The Barefoot Book

Anyone who knows me well will know that I avoid shoes whenever possible – my normal casual footwear of choice is the flip flop (Teva Mush – they’re extremely light and easy to wear). Whenever possible I’m barefoot. So “The Barefoot Book”, by Dr Daniel Howell, sounded like an ideal read.


The Barefoot Book, by Dr Daniel Howell


For anyone who hasn’t noticed, we’re obsessed with shoes. For men it’s shiny ones for the office, for women it’s strappy or conservative toe-constrictors. For sports it’s something springy with a prominent badge. OK, so not everyone succumbs but we’re not exactly a nation of shoe-haters.

Why the love affair with shoes? It’s always puzzled me, and despite obvious objections (classically voiced in the comments in response to this article in the Daily Mail), it simply isn’t necessary to wear shoes all the time.

There are some very good reasons to wear shoes. Like when it’s cold; when the ground is not nice to walk on; when you want to dress up; if you hate your feet. Frankly, I can’t think of any other reasons. Many of the good readers of the Daily Mail, forgetting to consider facts, railed against the disgusting idea of bare feet in a Tesco. Some didn’t want to see bare feet while shopping (fair enough if that’s how they feel, though I’m not sure why – social conditioning?); some were concerned, with just a tinge of outrage, at the lack of hygiene; others pointed out that people dressed as hippies shouldn’t be allowed into Tesco anyway. Hmm.

There are a few simple facts about shoes, and a few simple facts about bare feet. Unsurprisingly to me, but apparently it comes as a huge surprise to some others, shoes are often not necessary.

Now, before I go any further I’d like to make the obvious statement about bare feet. That they have been around for a long time, and have been created through the rather clever process of evolution which ensures that important things – like eyes, teeth, hands and feet – work as well as they need to. Human beings walked on bare feet for thousands of years, and in many parts of the world continue to do so. “But it’s just not practical!” seems to be a standard response, which doesn’t take into account the actual evidence – people do walk around barefoot in many different, and often challenging, situations without too much problem. This includes sub-zero winter temperatures, and punishing rocky surfaces.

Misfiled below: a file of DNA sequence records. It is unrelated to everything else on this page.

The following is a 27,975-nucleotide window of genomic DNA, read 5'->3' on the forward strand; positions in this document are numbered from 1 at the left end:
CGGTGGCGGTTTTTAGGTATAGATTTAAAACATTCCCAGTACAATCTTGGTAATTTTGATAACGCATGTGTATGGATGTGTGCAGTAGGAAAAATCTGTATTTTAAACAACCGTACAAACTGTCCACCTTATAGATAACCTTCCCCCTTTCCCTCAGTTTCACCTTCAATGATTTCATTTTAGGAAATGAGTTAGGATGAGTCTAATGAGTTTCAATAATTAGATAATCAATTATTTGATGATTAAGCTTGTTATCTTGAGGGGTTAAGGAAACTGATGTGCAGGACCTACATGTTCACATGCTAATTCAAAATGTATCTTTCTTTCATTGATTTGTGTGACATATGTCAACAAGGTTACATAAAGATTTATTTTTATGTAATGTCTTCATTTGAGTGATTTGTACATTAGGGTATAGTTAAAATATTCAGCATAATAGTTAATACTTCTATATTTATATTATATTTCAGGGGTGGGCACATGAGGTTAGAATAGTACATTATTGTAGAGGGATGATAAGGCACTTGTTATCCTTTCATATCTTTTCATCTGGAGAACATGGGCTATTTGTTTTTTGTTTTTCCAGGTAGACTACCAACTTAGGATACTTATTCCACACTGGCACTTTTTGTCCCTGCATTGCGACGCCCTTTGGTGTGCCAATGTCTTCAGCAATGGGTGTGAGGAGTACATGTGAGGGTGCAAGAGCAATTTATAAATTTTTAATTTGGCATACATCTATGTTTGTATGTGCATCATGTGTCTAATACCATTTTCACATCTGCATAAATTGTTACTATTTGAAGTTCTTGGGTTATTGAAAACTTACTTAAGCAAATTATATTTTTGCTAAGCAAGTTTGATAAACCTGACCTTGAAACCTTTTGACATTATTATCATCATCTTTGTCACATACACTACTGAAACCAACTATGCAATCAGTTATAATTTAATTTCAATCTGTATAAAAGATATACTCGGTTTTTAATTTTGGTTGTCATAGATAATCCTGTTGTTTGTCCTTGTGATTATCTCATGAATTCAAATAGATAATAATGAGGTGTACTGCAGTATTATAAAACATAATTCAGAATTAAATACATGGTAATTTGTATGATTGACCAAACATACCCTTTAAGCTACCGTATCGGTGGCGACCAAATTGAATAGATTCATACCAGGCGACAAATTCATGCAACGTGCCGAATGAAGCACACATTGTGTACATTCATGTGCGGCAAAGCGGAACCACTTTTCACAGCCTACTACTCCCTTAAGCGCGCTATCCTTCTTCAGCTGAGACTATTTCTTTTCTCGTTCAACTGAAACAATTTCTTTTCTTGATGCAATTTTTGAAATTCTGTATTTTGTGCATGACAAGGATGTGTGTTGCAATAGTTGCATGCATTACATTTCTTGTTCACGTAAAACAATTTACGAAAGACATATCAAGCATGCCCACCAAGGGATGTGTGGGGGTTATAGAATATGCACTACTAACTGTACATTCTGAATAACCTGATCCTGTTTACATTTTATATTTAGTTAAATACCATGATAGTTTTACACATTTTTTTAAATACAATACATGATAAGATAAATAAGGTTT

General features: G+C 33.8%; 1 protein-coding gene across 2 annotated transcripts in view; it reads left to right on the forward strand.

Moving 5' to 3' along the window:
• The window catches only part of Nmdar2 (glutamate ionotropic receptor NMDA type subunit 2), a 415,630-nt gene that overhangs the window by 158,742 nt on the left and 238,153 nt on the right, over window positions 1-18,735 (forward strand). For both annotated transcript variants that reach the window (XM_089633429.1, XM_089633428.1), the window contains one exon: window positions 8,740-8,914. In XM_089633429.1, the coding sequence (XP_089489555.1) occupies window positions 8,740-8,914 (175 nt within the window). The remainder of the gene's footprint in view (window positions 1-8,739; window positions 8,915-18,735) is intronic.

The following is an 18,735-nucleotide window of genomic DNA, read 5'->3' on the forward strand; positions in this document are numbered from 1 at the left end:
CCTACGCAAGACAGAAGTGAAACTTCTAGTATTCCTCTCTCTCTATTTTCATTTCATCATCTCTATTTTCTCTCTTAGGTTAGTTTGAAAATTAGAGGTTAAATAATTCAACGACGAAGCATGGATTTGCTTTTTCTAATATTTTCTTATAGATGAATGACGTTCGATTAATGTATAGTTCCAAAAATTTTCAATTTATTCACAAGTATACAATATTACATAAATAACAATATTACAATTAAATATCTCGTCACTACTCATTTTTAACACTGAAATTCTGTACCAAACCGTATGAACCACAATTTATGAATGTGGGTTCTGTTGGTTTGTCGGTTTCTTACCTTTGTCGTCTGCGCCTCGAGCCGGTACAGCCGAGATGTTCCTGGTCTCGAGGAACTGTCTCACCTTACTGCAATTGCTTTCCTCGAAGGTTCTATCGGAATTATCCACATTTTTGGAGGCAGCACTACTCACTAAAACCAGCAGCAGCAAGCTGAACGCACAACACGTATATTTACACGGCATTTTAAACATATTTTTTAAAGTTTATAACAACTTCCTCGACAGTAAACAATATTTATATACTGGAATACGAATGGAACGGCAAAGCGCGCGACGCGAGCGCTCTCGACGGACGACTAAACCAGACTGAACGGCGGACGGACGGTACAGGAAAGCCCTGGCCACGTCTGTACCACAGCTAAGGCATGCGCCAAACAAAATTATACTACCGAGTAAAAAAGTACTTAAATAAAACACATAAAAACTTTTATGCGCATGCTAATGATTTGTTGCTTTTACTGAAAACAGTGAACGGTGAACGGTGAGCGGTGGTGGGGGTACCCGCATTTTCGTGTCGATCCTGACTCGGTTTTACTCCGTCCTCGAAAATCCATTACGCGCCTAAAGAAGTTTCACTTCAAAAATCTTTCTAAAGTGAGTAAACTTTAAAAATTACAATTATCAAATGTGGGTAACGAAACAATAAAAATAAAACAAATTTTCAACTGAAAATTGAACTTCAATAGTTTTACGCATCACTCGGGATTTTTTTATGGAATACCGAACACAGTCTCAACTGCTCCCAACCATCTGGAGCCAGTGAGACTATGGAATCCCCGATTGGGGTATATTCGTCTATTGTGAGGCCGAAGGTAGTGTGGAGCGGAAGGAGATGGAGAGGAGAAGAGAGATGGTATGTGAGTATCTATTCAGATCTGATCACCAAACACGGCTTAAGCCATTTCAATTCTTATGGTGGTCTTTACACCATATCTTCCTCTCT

A member of the Society for Barefoot Living commented that after spending a while walking the streets of a major city with a friend who wore strong boots, his bare feet showed no ill effects whilst his friend’s boots were worn out.

I’m not religious about bare feet – a few people are, but like Daniel Howell I like to stick to facts and avoid the muddy thinking which sadly characterises those Daily Mail commenters. Shoes are tools, like gloves and hats are. If my hands are cold, I wear gloves. If my feet are cold I put on socks (indoors) and/or shoes (outdoors). If I’m gardening and there are thorns, I put on appropriate gloves – if I want to walk somewhere where the ground is not or might not be comfortable then I’ll put on appropriate shoes. If I want to “fit in” in a business situation, I’ll wear appropriate clothes which includes appropriate shoes. As the view of what is appropriate ebbs and flows, my choice of clothing and footwear will change.

My issue then is with people who judge the world from a closed perspective. They wear shoes when they go to Tesco, for instance, so others should. Because to not do so is not normal. To show off their bare feet is gross. They wear shoes because they were told to as a child. They wear shoes because everyone else wears shoes. They wear shoes because they think they have to, and even if they don’t particularly like it they conform – and insist that others do the same. I doubt it is just this sampling of Daily Mail readers who fall into this bag (I call such people “other people” – you know, people who aren’t me, aren’t you… others).

Most people think it’s unhygienic to go around barefoot. It’s OK in the home, maybe on the lawn or at the park, or at the beach, but not in the street, a shop, or a restaurant.